David pursed his lips and thought for a moment. “You’re fine,” he said at last. “But that doesn’t mean everyone is. And we need people who can deal with the ones that aren’t. I can live with being a small fish in a big ocean, but if we don’t have some kind of protection, we’ll be eaten.”


“Frankly, I much prefer the Guards for the protection.”


“It’s nice that you’d say that,” he said, smiling. That smile faded quickly. “But that brings us back to where I started. We’re losing. You know how many Guards died in the first month after Loki’s announcement?”




“Forty-one. Around a sixth of us, gone.”


I whistled. “Damn.”


He nodded. “Then there was the mess in Russia. Another in Korea, didn’t get quite as bad, but we still lost people stopping it. Add in smaller scale crises, and Guards just getting unlucky, and we’re up to sixty-seven dead. More that are out of commission while they recover.”


“But you’re recruiting more,” I said. “That whole shift to the public approach, recruiting people from outside the clans.”


“Yeah,” David said. “But it’ll take time to train them, and in the meantime we’re losing more. And we’ll never be really numerous. There aren’t that many people with enough magic to work, and of those, a lot don’t have things that help much in a fight. Then how many of those have the mindset that would make a person want to join the Guards?” He shrugged. “There’s not many people with the potential, and it takes too long to train them.”


Damn, Snowflake said. That’s…pretty grim.


Yeah, I said. Then, out loud, “You’re sure of all this?”


He nodded. “I’ve seen the models,” he said. “If there’s an error in them, it’s one that I couldn’t find. And even the most optimistic models don’t have us being as prevalent as we’d need to be to keep things under control on our own.”


I took a deep breath and let it out. “Well,” I said. “That’s rough. That’s why you guys want the Lighters around, then? So they can cover the little things and leave you to focus on the problems they can’t handle?”


“That was the argument that got me to put up with them,” he confirmed. “They’re xenophobic lunatics, but they’re numerous, fairly effective, and they aren’t affiliated with any political group in particular, which should keep them mostly out of the infighting. I’m hoping the philosophy can find a more…discriminating expression, but at the moment it’s just too damn useful to let it die.”


I nodded slowly. “All right, then,” I said. “I understand a little better now, I think. I’ll hold off on publishing those files.”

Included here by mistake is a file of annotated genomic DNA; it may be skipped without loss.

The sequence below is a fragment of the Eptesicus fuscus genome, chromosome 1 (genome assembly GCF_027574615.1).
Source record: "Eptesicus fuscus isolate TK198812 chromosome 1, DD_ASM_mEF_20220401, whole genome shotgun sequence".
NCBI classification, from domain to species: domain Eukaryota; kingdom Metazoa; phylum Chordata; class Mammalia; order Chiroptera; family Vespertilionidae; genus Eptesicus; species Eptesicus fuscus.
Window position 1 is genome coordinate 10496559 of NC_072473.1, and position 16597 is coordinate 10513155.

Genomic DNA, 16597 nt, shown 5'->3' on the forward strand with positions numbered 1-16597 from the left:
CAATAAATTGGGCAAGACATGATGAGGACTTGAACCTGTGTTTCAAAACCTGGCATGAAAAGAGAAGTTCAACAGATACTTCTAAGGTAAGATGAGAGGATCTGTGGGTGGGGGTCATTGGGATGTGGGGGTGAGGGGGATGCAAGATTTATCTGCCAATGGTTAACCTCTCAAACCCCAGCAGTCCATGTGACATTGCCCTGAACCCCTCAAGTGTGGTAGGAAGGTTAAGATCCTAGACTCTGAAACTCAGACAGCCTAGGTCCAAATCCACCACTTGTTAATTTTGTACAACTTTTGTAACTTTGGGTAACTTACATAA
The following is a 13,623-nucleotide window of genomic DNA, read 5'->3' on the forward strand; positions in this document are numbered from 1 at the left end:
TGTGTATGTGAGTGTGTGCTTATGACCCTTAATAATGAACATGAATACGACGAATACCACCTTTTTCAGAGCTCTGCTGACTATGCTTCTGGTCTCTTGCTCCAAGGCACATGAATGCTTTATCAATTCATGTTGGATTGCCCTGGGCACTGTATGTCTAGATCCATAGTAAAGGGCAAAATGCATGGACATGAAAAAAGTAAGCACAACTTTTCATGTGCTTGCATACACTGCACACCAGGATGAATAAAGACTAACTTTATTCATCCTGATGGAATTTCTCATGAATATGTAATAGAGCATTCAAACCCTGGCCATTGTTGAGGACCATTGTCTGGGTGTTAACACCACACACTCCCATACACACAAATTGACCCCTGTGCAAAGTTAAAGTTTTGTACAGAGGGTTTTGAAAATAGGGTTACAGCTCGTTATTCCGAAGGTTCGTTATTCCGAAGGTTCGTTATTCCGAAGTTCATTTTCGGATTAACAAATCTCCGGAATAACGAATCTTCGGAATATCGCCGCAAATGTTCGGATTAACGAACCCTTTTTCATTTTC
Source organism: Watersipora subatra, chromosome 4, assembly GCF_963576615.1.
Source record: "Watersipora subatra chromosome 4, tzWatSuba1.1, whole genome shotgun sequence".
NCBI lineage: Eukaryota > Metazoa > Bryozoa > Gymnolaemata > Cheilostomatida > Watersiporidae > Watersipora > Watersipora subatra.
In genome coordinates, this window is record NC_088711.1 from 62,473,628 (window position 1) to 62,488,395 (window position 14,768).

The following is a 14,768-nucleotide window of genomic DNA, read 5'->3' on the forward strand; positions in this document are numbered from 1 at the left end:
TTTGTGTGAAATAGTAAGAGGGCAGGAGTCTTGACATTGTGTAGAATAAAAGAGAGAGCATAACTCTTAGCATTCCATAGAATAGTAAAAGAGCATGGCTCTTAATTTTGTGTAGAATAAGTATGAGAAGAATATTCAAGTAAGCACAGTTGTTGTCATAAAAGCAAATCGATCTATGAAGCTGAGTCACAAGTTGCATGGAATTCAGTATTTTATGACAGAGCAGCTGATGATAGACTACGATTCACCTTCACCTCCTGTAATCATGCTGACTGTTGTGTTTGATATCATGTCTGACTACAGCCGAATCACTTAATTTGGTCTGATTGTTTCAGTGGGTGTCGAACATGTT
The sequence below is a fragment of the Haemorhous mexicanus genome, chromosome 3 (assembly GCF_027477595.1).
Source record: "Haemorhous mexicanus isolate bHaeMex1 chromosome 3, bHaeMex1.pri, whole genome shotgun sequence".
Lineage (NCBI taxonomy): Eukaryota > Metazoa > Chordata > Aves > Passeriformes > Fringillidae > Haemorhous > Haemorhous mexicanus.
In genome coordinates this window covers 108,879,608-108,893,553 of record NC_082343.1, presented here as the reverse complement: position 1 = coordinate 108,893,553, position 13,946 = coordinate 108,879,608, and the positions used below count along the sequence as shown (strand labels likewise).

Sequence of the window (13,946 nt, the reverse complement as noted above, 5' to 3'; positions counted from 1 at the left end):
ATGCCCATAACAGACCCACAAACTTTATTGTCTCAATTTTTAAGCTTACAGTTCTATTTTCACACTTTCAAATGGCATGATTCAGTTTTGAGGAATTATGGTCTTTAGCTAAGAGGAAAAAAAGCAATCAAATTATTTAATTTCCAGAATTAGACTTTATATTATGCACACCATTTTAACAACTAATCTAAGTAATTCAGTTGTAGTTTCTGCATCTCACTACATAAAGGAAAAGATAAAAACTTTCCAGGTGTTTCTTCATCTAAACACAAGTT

“Thank you,” David said. “Though I wouldn’t mind a copy for our use. At the very least, it would help us know which of them need to be reined in.”


“I’ll have something sent over.” I paused as a group of teenagers walked by, talking and laughing. Most of them had ice cream. “I’m kind of sorry it didn’t work out with me being a part of the Guards,” I said, after they’d gone past us. “It seems like you’re trying to do a good thing there. It would have been interesting to be a part of it.”


“Yeah,” he said. “It’s unfortunate. I misjudged you at first, Winter. I thought you were just a shallow punk who’d gotten lucky. But I was wrong. I think you could have done a lot if you’d been able to stay on with us.”


“That’s how it goes,” I said, shrugging. “Sometimes it doesn’t matter what any of us would like. Things are the way they are.”


He nodded, and pushed himself to his feet. “I should be going,” he said. “There’s work to do.”


“Same here,” I sighed. “As always. Good luck.”


“You too,” he said. “Try not to get killed out there.”


He turned, and walked away. I sat there for a while, and then got some ice cream before I left. Snowflake had a cup of the peanut butter flavor, made a spectacular mess, and enjoyed every moment of it.

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4 Responses to Broken Mirror 13.24

  1. cookiehunter

    thx for the chapter
    I though you were just a shallow punk who’d gotten lucky
    I thought you were just a shallow punk who’d gotten lucky

  2. aster

    The Lighters grow yet more mysteriously interesting.

  3. Emrys

    Well, rather obviously running late on the chapter. I’ve got a start on it and I know generally where it’s going, but progress has been quite slow recently. I think the main thing is just that there are a lot of things all wrapping up here, so even though the last few chapters have been rather short and uneventful, there’s still a lot of planning to keep it all working the way I want it to.

    In any case, I’ll try to have the regular chapter and interlude both up tomorrow. We’ll see how it goes, but I’m optimistic.